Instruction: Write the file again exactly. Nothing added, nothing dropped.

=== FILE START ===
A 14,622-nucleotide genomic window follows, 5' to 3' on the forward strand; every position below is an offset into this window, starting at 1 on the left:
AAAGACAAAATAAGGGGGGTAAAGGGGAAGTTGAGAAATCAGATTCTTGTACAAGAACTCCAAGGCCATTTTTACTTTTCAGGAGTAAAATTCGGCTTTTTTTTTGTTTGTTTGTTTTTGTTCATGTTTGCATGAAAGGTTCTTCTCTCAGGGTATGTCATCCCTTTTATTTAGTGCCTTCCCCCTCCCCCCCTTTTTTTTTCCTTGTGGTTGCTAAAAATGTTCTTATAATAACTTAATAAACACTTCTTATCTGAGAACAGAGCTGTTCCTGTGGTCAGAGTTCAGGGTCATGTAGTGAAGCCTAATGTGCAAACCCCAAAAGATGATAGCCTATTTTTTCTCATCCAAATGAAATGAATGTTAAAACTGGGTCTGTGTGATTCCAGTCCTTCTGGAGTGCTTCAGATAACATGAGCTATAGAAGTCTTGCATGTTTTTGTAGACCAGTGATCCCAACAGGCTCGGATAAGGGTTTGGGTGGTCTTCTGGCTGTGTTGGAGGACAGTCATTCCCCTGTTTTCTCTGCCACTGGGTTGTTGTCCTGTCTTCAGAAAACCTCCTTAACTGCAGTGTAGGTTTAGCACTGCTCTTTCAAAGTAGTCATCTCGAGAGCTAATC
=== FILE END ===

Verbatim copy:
A 14,622-nucleotide genomic window follows, 5' to 3' on the forward strand; every position below is an offset into this window, starting at 1 on the left:
AAAGACAAAATAAGGGGGGTAAAGGGGAAGTTGAGAAATCAGATTCTTGTACAAGAACTCCAAGGCCATTTTTACTTTTCAGGAGTAAAATTCGGCTTTTTTTTTGTTTGTTTGTTTTTGTTCATGTTTGCATGAAAGGTTCTTCTCTCAGGGTATGTCATCCCTTTTATTTAGTGCCTTCCCCCTCCCCCCCTTTTTTTTTCCTTGTGGTTGCTAAAAATGTTCTTATAATAACTTAATAAACACTTCTTATCTGAGAACAGAGCTGTTCCTGTGGTCAGAGTTCAGGGTCATGTAGTGAAGCCTAATGTGCAAACCCCAAAAGATGATAGCCTATTTTTTCTCATCCAAATGAAATGAATGTTAAAACTGGGTCTGTGTGATTCCAGTCCTTCTGGAGTGCTTCAGATAACATGAGCTATAGAAGTCTTGCATGTTTTTGTAGACCAGTGATCCCAACAGGCTCGGATAAGGGTTTGGGTGGTCTTCTGGCTGTGTTGGAGGACAGTCATTCCCCTGTTTTCTCTGCCACTGGGTTGTTGTCCTGTCTTCAGAAAACCTCCTTAACTGCAGTGTAGGTTTAGCACTGCTCTTTCAAAGTAGTCATCTCGAGAGCTAATC